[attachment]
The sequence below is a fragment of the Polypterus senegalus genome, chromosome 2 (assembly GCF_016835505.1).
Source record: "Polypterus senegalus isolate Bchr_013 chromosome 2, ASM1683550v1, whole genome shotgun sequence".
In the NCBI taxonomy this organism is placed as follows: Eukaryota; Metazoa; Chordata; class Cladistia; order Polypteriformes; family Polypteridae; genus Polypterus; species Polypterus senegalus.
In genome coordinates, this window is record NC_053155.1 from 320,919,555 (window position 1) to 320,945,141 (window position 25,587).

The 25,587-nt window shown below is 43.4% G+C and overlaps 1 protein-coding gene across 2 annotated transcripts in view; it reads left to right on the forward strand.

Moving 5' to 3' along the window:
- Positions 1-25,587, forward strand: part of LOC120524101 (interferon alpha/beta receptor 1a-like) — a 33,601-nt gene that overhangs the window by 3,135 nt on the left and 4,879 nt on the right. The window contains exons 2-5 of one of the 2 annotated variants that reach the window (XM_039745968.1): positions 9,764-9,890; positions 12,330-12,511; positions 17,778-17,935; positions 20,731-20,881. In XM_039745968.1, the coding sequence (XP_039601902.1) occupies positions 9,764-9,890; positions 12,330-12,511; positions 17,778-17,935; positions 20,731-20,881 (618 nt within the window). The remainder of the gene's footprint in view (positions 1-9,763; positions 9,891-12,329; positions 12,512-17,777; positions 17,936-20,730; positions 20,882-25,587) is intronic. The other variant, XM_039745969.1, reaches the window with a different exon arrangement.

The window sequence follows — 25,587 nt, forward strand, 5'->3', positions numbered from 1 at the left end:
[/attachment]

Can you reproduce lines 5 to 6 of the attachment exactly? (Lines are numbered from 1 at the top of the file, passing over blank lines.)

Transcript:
The 25,587-nt window shown below is 43.4% G+C and overlaps 1 protein-coding gene across 2 annotated transcripts in view; it reads left to right on the forward strand.

Moving 5' to 3' along the window: